Long Beach Public Schools Host Career Fairs

Students learn about different walks of life.

The Long Beach School District holds that two of its main goals are to provide students with college and career-readiness skills and to give them meaningful opportunities for community engagement. To help fulfill both of these goals, schools around the district recently hosted Career Day celebrations, giving students a chance to meet and speak with local professionals, who shared their keys to success and their insights into dozens of traditional and nontraditional careers.

Leading off the celebration was the Long Beach Middle School Career Day. In the days leading up to the event, students filled out surveys to give them an idea of which careers might best suit their interests and abilities. The middle schoolers were paired with specific presenters based on their survey results. In small group settings, guest speakers talked about the skills and training they needed to be successful in their chosen careers, the tasks they perform on the job, and the challenges and rewards they experience on a daily basis. At the end of the day, students came away with a list of ideas for things they can start doing now to help them reach their future career goals.

The Long Beach High School Career Fair gave students an opportunity to network with local professionals representing a wide variety of careers, including law, medicine, public service, marketing, broadcasting, public relations, green technologies, school administration, business, finance, banking, accounting, hospitality, publishing, library services and the military. Students were also able to speak with representatives from local technical schools and explore summer job opportunities in the local community.

Lindell Elementary School hosted a two-day Career Awareness program for fifth graders. Parents and community members were invited to share their career experiences, focusing on the education and training needed to be successful in their careers.

Brian Patton, who works for Global Security at NBC, explained the importance of working as a team, being responsible and demonstrating strong character. Long Beach Fire Chief Richard Corbett found math, science and history very helpful in his career. Andrew Miller, a criminal defense attorney, enlisted students to help him solve the "The Case of the Missing Lunch Box." Pediatrician Dr. Matthew Cohen shared his lifelong fascination with the human body.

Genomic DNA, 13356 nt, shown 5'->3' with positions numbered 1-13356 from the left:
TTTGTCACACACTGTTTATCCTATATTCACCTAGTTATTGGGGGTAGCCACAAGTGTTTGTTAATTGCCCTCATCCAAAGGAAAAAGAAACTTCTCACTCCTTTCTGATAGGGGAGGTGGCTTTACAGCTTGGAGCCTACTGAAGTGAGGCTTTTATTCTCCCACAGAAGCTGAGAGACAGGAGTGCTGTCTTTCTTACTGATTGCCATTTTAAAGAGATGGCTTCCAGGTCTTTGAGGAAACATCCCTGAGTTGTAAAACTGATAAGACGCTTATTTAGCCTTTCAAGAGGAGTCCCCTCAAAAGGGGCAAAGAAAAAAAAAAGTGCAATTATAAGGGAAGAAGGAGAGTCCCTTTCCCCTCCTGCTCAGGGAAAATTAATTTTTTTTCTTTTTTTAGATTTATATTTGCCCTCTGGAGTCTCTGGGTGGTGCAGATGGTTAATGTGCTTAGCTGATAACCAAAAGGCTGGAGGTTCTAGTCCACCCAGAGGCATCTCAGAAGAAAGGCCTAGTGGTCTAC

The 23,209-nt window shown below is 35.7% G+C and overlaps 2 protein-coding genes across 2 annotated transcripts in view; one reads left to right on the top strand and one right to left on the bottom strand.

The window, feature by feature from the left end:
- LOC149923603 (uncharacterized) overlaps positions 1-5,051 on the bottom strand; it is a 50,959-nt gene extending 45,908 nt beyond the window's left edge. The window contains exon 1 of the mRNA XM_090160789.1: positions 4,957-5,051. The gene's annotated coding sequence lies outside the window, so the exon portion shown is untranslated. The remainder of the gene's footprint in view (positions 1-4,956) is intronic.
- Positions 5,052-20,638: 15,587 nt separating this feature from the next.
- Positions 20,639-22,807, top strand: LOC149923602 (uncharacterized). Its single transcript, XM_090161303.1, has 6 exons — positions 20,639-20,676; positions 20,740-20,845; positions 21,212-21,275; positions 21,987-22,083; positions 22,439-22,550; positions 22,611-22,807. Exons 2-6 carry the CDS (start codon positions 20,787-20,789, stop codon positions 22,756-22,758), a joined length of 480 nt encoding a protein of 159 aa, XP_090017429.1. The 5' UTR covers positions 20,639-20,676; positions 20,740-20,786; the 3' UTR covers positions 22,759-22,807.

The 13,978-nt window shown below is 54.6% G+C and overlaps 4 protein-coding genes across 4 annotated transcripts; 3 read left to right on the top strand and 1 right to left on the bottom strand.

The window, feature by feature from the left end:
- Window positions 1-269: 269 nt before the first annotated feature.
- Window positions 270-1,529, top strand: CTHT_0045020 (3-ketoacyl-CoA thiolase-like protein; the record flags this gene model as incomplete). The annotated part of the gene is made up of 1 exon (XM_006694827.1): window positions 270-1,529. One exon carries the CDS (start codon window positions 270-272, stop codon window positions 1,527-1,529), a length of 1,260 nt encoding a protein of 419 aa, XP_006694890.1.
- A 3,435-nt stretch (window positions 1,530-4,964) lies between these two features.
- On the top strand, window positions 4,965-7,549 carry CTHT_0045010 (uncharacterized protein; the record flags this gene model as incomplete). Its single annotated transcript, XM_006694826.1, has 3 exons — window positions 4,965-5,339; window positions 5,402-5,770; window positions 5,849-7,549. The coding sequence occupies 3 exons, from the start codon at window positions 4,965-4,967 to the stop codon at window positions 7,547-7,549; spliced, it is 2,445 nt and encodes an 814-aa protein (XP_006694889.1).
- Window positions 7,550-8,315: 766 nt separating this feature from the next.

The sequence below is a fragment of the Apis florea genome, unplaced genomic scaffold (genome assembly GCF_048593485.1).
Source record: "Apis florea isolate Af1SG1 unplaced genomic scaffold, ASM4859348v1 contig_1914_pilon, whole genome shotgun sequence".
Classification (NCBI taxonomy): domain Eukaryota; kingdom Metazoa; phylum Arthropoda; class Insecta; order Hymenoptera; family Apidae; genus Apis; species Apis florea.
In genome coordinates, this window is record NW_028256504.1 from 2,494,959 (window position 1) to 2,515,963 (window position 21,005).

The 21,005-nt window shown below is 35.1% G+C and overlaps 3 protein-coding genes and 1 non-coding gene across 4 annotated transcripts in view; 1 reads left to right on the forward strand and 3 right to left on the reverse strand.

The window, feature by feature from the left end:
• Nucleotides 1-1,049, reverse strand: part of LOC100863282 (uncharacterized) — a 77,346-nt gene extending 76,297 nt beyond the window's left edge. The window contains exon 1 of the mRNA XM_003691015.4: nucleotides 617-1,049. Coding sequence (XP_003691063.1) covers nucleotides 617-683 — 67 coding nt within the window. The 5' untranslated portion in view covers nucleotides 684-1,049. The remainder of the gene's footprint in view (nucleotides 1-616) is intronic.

Although the 18 guest speakers represented a variety of professions, they all shared a love for their work and stressed the importance of being lifelong learners.

At Lido School’s Sixth Annual Career Fair, students went on a hands-on adventure in career exploration, led by alumni, parents and local professionals representing careers as varied as real estate, law enforcement, web design, retail merchandising, lifeguarding and communications. Lts. Anthony Fallon and Sam Pinto of the Long Beach Fire Department allowed students to don their fire gear to help them experience what it feels like to be a firefighter.

Drago Karodzic, the pizza chef at Long Beach Middle School, invited students to make their own pizzas. Local radio celebrity Halftime Howie simulated a radio broadcast. Chuck Kupfer, a golf pro at the Lido Golf Club, demonstrated the basics of a good swing. Master Park of Park’s Martial Arts in Long Beach led students in a tae kwon do exercise. One of the most celebrated professionals of the day was Freeport police officer Dave Karp’s canine partner Gunnar, who delighted students with a demonstration of his unique law enforcement skills.

Proving that it is never too early to start planning for future careers, West School kindergartners celebrated Community Day, creating a mini city called Westland in which they served as the bankers, grocery clerks, postal carriers, police officers and firefighters who kept the city humming. To prepare for Community Day, they visited local merchants and public services to learn more about the people who work in their neighborhood. In June, the older children at West School will celebrate their own Career Day, welcoming local community members to share useful advice that will help them start preparing for a host of promising careers.

Eddie May 01, 2012 at 08:13 PM
One of my fondest memories in NYC elementary school was Career Day. Couldn't wait to get out into the working world. I eventually did and enjoyed a career I dreamed of all my life. When you love what you do, you never work one day...


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